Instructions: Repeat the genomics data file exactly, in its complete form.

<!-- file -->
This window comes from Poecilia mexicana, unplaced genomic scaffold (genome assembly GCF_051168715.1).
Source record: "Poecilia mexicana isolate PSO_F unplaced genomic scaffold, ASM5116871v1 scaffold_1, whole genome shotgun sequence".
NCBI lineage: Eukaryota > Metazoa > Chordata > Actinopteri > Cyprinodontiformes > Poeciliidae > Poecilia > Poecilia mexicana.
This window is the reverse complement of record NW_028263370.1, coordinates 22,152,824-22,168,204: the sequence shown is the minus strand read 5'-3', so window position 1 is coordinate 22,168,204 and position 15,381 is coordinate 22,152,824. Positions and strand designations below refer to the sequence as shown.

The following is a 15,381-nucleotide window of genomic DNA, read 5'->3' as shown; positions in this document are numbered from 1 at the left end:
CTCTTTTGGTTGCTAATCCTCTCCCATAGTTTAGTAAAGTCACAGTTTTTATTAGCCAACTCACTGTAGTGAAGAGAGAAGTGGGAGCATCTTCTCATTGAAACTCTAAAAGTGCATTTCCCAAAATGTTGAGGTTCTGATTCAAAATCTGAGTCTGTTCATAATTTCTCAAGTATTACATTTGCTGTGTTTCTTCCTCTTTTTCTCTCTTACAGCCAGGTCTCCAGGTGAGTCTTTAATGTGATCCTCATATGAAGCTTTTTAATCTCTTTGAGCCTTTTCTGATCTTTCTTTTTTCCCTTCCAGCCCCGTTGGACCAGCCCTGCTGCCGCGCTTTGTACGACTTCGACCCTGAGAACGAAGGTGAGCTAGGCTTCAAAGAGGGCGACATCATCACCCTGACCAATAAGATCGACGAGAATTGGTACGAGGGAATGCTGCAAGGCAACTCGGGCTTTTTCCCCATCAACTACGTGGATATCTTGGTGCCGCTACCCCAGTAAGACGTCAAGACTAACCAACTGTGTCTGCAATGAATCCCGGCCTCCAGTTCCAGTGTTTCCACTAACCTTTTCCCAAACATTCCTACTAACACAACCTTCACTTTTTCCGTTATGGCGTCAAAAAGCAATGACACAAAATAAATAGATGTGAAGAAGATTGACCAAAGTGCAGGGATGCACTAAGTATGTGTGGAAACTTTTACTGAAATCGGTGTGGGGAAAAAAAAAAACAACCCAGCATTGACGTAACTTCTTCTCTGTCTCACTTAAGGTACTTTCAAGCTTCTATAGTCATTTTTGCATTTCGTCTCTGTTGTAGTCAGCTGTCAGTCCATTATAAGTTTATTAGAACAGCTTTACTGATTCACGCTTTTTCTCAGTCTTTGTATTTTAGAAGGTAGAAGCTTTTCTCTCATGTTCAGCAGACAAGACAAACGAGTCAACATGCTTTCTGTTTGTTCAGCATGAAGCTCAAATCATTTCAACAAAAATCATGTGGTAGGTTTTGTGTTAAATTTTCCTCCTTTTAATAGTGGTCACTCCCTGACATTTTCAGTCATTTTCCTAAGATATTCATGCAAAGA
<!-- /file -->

This window comes from Poecilia mexicana, unplaced genomic scaffold (genome assembly GCF_051168715.1).
Source record: "Poecilia mexicana isolate PSO_F unplaced genomic scaffold, ASM5116871v1 scaffold_1, whole genome shotgun sequence".
NCBI lineage: Eukaryota > Metazoa > Chordata > Actinopteri > Cyprinodontiformes > Poeciliidae > Poecilia > Poecilia mexicana.
This window is the reverse complement of record NW_028263370.1, coordinates 22,152,824-22,168,204: the sequence shown is the minus strand read 5'-3', so window position 1 is coordinate 22,168,204 and position 15,381 is coordinate 22,152,824. Positions and strand designations below refer to the sequence as shown.

The following is a 15,381-nucleotide window of genomic DNA, read 5'->3' as shown; positions in this document are numbered from 1 at the left end:
CTCTTTTGGTTGCTAATCCTCTCCCATAGTTTAGTAAAGTCACAGTTTTTATTAGCCAACTCACTGTAGTGAAGAGAGAAGTGGGAGCATCTTCTCATTGAAACTCTAAAAGTGCATTTCCCAAAATGTTGAGGTTCTGATTCAAAATCTGAGTCTGTTCATAATTTCTCAAGTATTACATTTGCTGTGTTTCTTCCTCTTTTTCTCTCTTACAGCCAGGTCTCCAGGTGAGTCTTTAATGTGATCCTCATATGAAGCTTTTTAATCTCTTTGAGCCTTTTCTGATCTTTCTTTTTTCCCTTCCAGCCCCGTTGGACCAGCCCTGCTGCCGCGCTTTGTACGACTTCGACCCTGAGAACGAAGGTGAGCTAGGCTTCAAAGAGGGCGACATCATCACCCTGACCAATAAGATCGACGAGAATTGGTACGAGGGAATGCTGCAAGGCAACTCGGGCTTTTTCCCCATCAACTACGTGGATATCTTGGTGCCGCTACCCCAGTAAGACGTCAAGACTAACCAACTGTGTCTGCAATGAATCCCGGCCTCCAGTTCCAGTGTTTCCACTAACCTTTTCCCAAACATTCCTACTAACACAACCTTCACTTTTTCCGTTATGGCGTCAAAAAGCAATGACACAAAATAAATAGATGTGAAGAAGATTGACCAAAGTGCAGGGATGCACTAAGTATGTGTGGAAACTTTTACTGAAATCGGTGTGGGGAAAAAAAAAAACAACCCAGCATTGACGTAACTTCTTCTCTGTCTCACTTAAGGTACTTTCAAGCTTCTATAGTCATTTTTGCATTTCGTCTCTGTTGTAGTCAGCTGTCAGTCCATTATAAGTTTATTAGAACAGCTTTACTGATTCACGCTTTTTCTCAGTCTTTGTATTTTAGAAGGTAGAAGCTTTTCTCTCATGTTCAGCAGACAAGACAAACGAGTCAACATGCTTTCTGTTTGTTCAGCATGAAGCTCAAATCATTTCAACAAAAATCATGTGGTAGGTTTTGTGTTAAATTTTCCTCCTTTTAATAGTGGTCACTCCCTGACATTTTCAGTCATTTTCCTAAGATATTCATGCAAAGA